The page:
Bozkurt N, Kurdoglu M, Kurdoglu Z, et al. Postoperative pain control after cesarean section: can diclofenac sodium be used instead of meperidine? J Matern Fetal Neonatal Med 2009;22(12):1144-50.

Moore A, Costello J, Wieczorek P, et al. Gabapentinimproves postcesarean delivery pain management: arandomized, placebo-controlled trial. Anesth Analg 2011;112(1):167-73.

Siddik SM, Aouad MT, Jalbout MI, et al. Diclofenacand/or propacetamol for postoperative pain management after cesarean delivery in patients receiving patient controlled analgesia morphine. Reg Anaesth Pain Med2001;26(4):310-5.

McDonnell JG, O'Donnell B, Curley G, et al. The analgesic efficacy of transversus abdominis plane block after abdominal surgery: A prospective randomized controlled trial. Anesth Analg 2007;104(1):193-7.

Rafi AN. Abdominal field block: a new approach via the lumbar triangle. Anaesthesia 2001;56(10):1024-6.

Siddiqui MR, Sajid MS, Uncles DR, et al. A meta-analysis of the clinical effectiveness of transverse abdominis plane block. J Clin Anesth 2011;111(5):721-35.

Corvetto MA, Echevarría GC, De La Fuente N, et al.Comparison of Plasma Concentrations of Levobupivacaine With and Without Epinephrine for Transversus Abdominis Plane Block. Reg Anesth Pain Med 2012;37(6):633-7.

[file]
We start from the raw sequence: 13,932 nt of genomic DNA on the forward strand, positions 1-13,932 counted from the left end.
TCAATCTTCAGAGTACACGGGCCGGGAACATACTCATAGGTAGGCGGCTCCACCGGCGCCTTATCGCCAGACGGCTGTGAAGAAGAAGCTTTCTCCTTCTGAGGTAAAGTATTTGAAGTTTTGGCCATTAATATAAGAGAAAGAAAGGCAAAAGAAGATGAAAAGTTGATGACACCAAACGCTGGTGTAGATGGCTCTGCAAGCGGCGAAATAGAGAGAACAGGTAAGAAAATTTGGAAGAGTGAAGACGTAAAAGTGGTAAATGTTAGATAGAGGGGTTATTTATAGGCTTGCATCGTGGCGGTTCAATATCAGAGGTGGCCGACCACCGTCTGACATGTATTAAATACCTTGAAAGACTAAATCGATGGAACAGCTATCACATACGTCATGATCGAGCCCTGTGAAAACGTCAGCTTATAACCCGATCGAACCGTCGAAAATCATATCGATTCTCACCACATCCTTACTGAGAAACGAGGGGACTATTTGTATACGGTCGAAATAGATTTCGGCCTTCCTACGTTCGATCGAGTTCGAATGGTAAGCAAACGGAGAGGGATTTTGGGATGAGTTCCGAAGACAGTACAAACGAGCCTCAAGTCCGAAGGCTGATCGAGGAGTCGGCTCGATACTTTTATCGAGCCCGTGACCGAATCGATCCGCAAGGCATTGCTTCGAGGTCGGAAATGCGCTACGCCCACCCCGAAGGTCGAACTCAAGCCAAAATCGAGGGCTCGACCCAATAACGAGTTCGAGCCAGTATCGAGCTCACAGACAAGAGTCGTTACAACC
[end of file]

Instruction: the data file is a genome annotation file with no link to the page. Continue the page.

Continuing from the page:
Bollag L, Richebe P, Siaulys M, et al. Effect of transversusabdominis plane block with and without clonidine on postcesareandelivery wound hyperalgesia and pain. RegAnesth Pain Med 2012;37(5):508-14.

Sindjelic RP, Vlajkovic GP, Davidovic LB, et al. The addition of fentanyl to local anesthetics affects the qualityand duration of cervical plexus block: a randomized, controlled trial. Anesth Analg 2010;111(1):234-7.

Candido KD, Hennes J, Gonzalez S, et al. Buprenorphine enhances and prolongs the postoperative analgesic effect of bupivacaine in patients receiving infragluteal sciaticnerve block. Anesthesiology 2010;113(6):1419-26.